Also worth mentioning are black-market sales and illegally imported or manufactured firearms. The prevailing thought is that both of these occurrences are customary ways for criminals to obtain firearms—but they aren’t. Illegally imported or manufactured firearms are not that common; a vast majority of firearms begin their life being sold legally from an FFL, incuding almost all of the firearms that will eventually end up in a criminal’s hand.24 So too with black-market sales, which is defined as a sale that the seller knows is illegal under federal law.25 

Although the vast majority of firearms originally enter the stream of commerce with an FFL selling it to an individual after a background check and paperwork, these firearms are simply too easy to divert out of the legal stream through straw purchases, private transfers, or theft. Although any firearm being transferred to a prohibited person is deeply concerning, perhaps the most worrisome method employed is the private-transfer exception because of the volume of firearms and lack of regulation at the federal level. A 2012 study published in the peer-reviewed journal Injury Prevention found that 96 percent of inmates who were convicted of firearm-related offenses obtained their firearms through an unlicensed private seller.26 This should come as little surprise: Private firearms purchases are fairly common amongst all gun owners, with one 2017 study concluding that 22 percent of current U.S. gun owners who acquired a firearm within the past two years did so without a background check, and a recent survey of 1,613 gun owners found that 42 percent had acquired their most recent firearm without a background check.27 Suffice it to say a large number of people—people with good intentions and people with bad intentions—use the private-transfer exception to acquire firearms. 

Almost three years ago, Eitan Benjamin Feldman was indicted by the United States Attorney for the District of Minnesota.28 His crime, one that had been charged only twice in the preceding decade by all of the United States Attorney’s Offices combined, was illegally selling firearms without a license. Feldman committed this crime by purchasing firearms through online-licensed auction sites. He would then have those firearms sent to a local FFL—in compliance with federal law—where he would fill out the required paperwork and take possession of the firearms. Within days he would then turn around and sell those firearms on Armslist.com without a background check or evidence of a permit from the transferee. Feldman engaged in over 40 separate transactions during the three years preceding his indictment, and at least three of the firearms he sold were used in violent crimes—some just days after being transferred. If Feldman had just sold a few guns over the same time period, he would likely not have been charged under federal law.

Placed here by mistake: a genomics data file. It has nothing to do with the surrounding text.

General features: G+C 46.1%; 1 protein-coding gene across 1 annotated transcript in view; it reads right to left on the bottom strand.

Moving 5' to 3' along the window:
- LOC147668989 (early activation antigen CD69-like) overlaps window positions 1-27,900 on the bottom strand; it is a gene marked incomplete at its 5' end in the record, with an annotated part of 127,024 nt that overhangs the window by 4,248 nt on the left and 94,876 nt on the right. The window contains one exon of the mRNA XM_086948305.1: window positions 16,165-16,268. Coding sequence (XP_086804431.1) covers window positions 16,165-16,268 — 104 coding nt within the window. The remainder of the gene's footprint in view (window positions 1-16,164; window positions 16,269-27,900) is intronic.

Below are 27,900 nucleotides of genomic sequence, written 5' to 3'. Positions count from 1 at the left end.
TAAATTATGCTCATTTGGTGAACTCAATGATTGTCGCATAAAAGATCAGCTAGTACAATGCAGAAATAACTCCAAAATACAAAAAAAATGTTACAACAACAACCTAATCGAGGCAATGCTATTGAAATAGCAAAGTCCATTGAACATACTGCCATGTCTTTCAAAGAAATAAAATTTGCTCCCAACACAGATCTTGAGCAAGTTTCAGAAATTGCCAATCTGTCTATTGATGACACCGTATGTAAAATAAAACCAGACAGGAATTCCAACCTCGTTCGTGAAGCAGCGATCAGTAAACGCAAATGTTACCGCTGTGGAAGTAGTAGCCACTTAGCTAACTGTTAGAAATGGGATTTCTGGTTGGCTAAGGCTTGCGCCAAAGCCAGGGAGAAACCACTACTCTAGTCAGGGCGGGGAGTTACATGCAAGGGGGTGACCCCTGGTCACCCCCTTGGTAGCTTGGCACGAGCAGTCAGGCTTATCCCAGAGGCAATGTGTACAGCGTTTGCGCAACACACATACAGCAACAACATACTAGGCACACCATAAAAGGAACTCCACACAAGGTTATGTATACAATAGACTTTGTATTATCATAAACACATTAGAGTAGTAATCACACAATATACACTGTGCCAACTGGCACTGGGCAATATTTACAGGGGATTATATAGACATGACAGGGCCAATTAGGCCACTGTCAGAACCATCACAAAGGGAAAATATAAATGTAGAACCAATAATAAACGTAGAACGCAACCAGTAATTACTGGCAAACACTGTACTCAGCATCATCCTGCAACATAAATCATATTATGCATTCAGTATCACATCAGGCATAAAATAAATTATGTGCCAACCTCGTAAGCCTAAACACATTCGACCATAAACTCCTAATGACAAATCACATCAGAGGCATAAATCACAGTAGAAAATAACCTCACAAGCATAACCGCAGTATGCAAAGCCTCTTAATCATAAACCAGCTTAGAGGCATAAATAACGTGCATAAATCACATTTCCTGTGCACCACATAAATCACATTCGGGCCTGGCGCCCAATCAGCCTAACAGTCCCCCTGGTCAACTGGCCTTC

In Minnesota, unlike many other states that allow the private-transfer exception, certain private transfers can be a little more difficult when the purchaser wishes to find a handgun or semiautomatic military-style assault weapon. This is because the transferor will risk some backend criminal liability29 if a handgun or assault weapon is transferred privately without verification that the transferee was legally able to purchase the handgun or assault weapon.30 As a consequence, finding people in Minnesota willing to sell a handgun or assault weapon without verifying the transferee’s permit to purchase or permit to carry can be somewhat burdensome.31

Policy options

With federal inaction leaving the private-transfer exception firmly in place,32 it is up to states to decide for themselves how to modify the private-transfer exception to ensure the exception is not being abused by ineligible persons. The following are several ideas on how the state of Minnesota could proceed in shoring up the private-transfer exception.